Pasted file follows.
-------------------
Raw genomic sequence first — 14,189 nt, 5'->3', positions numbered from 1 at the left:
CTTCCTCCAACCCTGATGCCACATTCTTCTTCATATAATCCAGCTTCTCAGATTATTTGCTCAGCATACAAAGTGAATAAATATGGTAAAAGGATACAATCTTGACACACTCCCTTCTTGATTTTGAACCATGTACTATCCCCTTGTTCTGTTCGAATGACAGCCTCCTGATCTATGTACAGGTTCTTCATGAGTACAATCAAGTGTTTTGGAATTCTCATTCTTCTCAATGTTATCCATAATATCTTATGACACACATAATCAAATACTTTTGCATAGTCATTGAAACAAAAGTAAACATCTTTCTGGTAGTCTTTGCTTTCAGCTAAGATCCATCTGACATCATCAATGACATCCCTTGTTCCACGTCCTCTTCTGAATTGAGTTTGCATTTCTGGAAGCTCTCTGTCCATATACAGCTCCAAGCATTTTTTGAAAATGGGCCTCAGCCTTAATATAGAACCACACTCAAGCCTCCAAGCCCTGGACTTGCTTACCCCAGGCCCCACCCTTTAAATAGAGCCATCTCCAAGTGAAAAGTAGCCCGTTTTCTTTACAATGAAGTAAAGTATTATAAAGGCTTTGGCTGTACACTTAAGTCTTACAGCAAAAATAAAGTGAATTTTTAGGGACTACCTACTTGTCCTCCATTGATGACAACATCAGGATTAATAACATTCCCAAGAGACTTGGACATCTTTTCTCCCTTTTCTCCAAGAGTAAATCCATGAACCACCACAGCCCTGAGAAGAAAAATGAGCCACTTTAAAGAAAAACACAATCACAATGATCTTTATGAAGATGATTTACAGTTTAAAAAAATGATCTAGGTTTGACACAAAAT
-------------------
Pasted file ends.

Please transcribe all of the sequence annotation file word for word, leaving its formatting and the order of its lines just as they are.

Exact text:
Raw genomic sequence first — 14,189 nt, 5'->3', positions numbered from 1 at the left:
CTTCCTCCAACCCTGATGCCACATTCTTCTTCATATAATCCAGCTTCTCAGATTATTTGCTCAGCATACAAAGTGAATAAATATGGTAAAAGGATACAATCTTGACACACTCCCTTCTTGATTTTGAACCATGTACTATCCCCTTGTTCTGTTCGAATGACAGCCTCCTGATCTATGTACAGGTTCTTCATGAGTACAATCAAGTGTTTTGGAATTCTCATTCTTCTCAATGTTATCCATAATATCTTATGACACACATAATCAAATACTTTTGCATAGTCATTGAAACAAAAGTAAACATCTTTCTGGTAGTCTTTGCTTTCAGCTAAGATCCATCTGACATCATCAATGACATCCCTTGTTCCACGTCCTCTTCTGAATTGAGTTTGCATTTCTGGAAGCTCTCTGTCCATATACAGCTCCAAGCATTTTTTGAAAATGGGCCTCAGCCTTAATATAGAACCACACTCAAGCCTCCAAGCCCTGGACTTGCTTACCCCAGGCCCCACCCTTTAAATAGAGCCATCTCCAAGTGAAAAGTAGCCCGTTTTCTTTACAATGAAGTAAAGTATTATAAAGGCTTTGGCTGTACACTTAAGTCTTACAGCAAAAATAAAGTGAATTTTTAGGGACTACCTACTTGTCCTCCATTGATGACAACATCAGGATTAATAACATTCCCAAGAGACTTGGACATCTTTTCTCCCTTTTCTCCAAGAGTAAATCCATGAACCACCACAGCCCTGAGAAGAAAAATGAGCCACTTTAAAGAAAAACACAATCACAATGATCTTTATGAAGATGATTTACAGTTTAAAAAAATGATCTAGGTTTGACACAAAAT